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Am I a REAL Adult?

I’ve been a legal adult for almost five years now, but I’ve only really felt like an adult for about two years. I define an adult as someone who can truly take care of themselves, and own the responsibility for themselves and their actions. It can be pretty hard to make the transition because it feels like one day you don’t have a job and your parents handle all the important stuff, and the next day you’re dealing with four different insurance companies, your rent, the dentist, and your retirement plans (yay).

My friend Rachal writes a great blog (link here!), that details more of the trials and tribulations of being an adult, but today all I want to cover are the less glamorous aspects of adulting and where to start on handling them.

  1. Getting a job. I’ve written a whole post on getting jobs here, but basically being financially stable is going to be the crux of your adult life for a while. Having some sort of steady income to work with will be the first step in striking out on your own. Money can’t buy happiness but it CAN make you feel secure when moving away from your parent’s jurisdiction.
  2. Shelter. Assuming you don’t want to live under your parent’s roof anymore, the second step is, of course, finding someplace of your own. Most young adults I know opt for some sort of apartment or shared living situation. There can be a lot of things to consider here. First is rent, then you might have to get renter’s insurance. Then there are also all your utilities which may or may not be included (think water, gas, electric, sewage & trash bills), and your internet bill because of course none of us operate without wifi anymore. Luckily, if you choose apartment living, the apartment recommends companies for all of these, and if you opt for shared living, you have someone to help you research!
  3. The insurances. Hopefully, your job offers you some sort of health insurance package (see if it includes dental, vision, and mental), otherwise, you can probably stay on your parent’s plan until you’re 26 so don’t worry too much about that now. On the other hand, if you’ve got a car, you’ve got a car insurance payment. One trick you could use, is to buy your car under your parent’s name and pay your portion of the insurance to keep costs low. But if you’re on your own, just know that your premium will be a lot higher.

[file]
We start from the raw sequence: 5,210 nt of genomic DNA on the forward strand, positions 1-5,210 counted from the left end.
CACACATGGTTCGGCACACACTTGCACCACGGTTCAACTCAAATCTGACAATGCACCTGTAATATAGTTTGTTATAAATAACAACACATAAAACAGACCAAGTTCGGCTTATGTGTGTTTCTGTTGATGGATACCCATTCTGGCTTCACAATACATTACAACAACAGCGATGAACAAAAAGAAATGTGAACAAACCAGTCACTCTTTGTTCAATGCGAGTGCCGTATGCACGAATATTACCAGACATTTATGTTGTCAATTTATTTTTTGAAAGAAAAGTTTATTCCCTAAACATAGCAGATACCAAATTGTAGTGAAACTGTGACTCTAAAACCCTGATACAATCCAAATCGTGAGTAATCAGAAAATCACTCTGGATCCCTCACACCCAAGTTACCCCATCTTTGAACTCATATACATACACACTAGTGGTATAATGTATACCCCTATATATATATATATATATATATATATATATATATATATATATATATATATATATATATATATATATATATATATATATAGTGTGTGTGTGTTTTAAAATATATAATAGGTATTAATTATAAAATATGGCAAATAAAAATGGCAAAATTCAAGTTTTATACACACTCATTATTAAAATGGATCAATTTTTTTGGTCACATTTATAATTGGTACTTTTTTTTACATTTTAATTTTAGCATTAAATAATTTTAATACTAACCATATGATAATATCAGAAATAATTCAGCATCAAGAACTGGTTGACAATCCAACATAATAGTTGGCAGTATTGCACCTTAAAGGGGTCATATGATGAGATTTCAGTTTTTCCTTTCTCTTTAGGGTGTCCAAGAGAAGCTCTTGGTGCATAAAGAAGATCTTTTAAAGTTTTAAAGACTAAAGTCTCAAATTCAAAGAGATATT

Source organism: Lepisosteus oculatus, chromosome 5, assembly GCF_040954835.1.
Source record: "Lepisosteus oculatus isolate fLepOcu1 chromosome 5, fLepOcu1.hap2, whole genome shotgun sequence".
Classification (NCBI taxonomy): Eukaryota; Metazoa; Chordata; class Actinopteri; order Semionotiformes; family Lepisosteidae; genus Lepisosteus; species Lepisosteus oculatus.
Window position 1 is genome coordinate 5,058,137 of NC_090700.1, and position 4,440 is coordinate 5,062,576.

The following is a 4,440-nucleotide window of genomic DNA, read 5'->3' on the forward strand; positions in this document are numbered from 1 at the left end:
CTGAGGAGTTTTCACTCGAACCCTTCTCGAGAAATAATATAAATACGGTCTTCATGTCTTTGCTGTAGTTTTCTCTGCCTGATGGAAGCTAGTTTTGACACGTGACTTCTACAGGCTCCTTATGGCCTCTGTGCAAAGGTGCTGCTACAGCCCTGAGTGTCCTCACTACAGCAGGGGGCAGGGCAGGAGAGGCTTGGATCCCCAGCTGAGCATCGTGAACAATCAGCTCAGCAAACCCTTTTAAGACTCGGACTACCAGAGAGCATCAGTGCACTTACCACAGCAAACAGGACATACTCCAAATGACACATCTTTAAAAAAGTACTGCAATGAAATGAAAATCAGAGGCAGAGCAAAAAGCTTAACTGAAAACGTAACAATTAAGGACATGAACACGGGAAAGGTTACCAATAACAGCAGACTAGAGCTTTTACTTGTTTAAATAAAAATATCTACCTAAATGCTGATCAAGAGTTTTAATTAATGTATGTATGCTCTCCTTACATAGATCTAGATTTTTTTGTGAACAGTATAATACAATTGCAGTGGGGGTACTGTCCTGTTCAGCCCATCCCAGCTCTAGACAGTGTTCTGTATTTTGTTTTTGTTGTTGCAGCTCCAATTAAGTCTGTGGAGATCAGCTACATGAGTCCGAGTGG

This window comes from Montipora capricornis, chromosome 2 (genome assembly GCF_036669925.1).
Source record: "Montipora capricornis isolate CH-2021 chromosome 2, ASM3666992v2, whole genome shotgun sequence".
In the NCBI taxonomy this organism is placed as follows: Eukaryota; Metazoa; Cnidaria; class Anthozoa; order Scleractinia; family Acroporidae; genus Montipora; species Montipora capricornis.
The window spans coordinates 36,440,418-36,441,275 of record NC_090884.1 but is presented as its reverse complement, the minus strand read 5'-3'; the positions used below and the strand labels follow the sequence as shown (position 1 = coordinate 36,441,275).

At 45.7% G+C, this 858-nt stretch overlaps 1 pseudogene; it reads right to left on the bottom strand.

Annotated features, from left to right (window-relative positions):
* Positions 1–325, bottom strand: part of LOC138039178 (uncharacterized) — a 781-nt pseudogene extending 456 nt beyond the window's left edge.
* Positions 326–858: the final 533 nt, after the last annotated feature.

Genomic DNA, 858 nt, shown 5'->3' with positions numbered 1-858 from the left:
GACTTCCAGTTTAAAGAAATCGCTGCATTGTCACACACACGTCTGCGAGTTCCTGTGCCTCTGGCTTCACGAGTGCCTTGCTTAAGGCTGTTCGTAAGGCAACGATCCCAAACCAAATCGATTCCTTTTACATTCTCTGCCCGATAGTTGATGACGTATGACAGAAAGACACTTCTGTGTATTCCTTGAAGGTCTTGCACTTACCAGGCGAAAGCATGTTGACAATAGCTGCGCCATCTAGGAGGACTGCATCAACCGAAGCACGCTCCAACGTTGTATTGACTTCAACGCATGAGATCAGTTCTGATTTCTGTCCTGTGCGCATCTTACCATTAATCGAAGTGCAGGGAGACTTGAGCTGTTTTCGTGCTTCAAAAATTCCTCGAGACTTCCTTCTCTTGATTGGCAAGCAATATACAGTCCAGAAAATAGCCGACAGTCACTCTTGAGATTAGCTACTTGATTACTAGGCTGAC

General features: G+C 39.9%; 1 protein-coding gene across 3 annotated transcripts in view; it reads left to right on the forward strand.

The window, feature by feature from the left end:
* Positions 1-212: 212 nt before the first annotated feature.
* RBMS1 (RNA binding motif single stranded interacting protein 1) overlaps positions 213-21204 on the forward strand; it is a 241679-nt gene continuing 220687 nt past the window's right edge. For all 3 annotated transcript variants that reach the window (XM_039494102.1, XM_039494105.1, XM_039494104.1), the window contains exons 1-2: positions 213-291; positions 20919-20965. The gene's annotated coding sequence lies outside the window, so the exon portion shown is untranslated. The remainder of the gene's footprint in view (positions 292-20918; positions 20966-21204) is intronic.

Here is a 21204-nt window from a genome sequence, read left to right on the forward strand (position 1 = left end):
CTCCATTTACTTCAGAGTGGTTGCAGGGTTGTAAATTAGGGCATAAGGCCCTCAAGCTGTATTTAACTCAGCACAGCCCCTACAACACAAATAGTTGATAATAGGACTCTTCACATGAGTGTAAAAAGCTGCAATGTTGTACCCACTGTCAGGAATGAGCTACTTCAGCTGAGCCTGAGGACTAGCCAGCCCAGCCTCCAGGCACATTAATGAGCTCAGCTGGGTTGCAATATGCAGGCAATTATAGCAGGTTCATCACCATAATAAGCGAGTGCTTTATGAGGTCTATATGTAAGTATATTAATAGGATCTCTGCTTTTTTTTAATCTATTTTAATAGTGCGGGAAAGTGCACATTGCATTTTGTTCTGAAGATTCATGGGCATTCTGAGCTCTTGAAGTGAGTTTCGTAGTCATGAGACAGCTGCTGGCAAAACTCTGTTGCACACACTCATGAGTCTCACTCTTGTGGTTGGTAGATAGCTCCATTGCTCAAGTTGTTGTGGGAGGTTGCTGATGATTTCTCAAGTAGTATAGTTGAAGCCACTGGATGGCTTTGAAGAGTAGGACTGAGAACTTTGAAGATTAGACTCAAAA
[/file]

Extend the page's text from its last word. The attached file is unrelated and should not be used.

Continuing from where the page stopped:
4. The little things. All those little things your parents do that you take for granted? Yeah, now you’re responsible for those. You’re the one that is gonna buy your groceries, cook your food, clean your place, book your travel, schedule doctor’s appointments, take your car for oil changes, and stay on hold with the internet people when they are clearly overcharging you. I don’t know about you guys, but most of those I took completely for granted before moving out and becoming financially independent, but hey, if you’ve got these down, then you are in PRIME adulting condition.
  5. Retirement. I know, I know, you just started, how can you possibly think about retiring? Well, you MUST. I don’t want to preach at you but if you start saving now, even as little as 1% of your income, you will be much better off in the long run. And while you’re at it, make sure you get a Roth IRA plan. I prefer this one to other 401k plans because you will be taxed on the income you allocate to it today, which means when you withdraw it for retirement, you won’t be taxed on it! Pay now, relax later. That’s the idea.
  6. Emergencies. Unfortunately, the saying is true, shit does happen. And it WILL happen to you. When you are on your own, you will have to handle it. Someone will rear end you, or you will break your arm, or your debit card will get stolen, or an airline will lose all your luggage, or you’ll get stuck in a storm. Something terrible and unplanned will happen and it is important that you learn how to manage a crisis. Obviously, there are different ways to approach each one of the situations I described but the best advice I can offer is to KEEP CALM. This one is SO tough for me too, but crying, yelling, or freaking out in any way, will not help you. Breathe and promise yourself you can vent later, but now you gotta get it together (ProTip: always make sure you have a file containing your passwords for your important accounts, and identity information. Just create one, keep it someplace easily accessible, and you’ll thank me later)

Even though I just talked about all the things that kind of suck about being an adult, I do want to mention that being an adult is WAY better than being a kid. There were obviously some perks to the whole ignorance is bliss thing, but something I’ve learned since moving out and being financially independent is the sense of accomplishment I get from completing the mundane tasks I described above and from being completely responsible for myself…despite all the stress and hard work it takes. Maybe someday this feeling will go away because I’ll be too used to it, but for now, being an adult is actually pretty freaking great.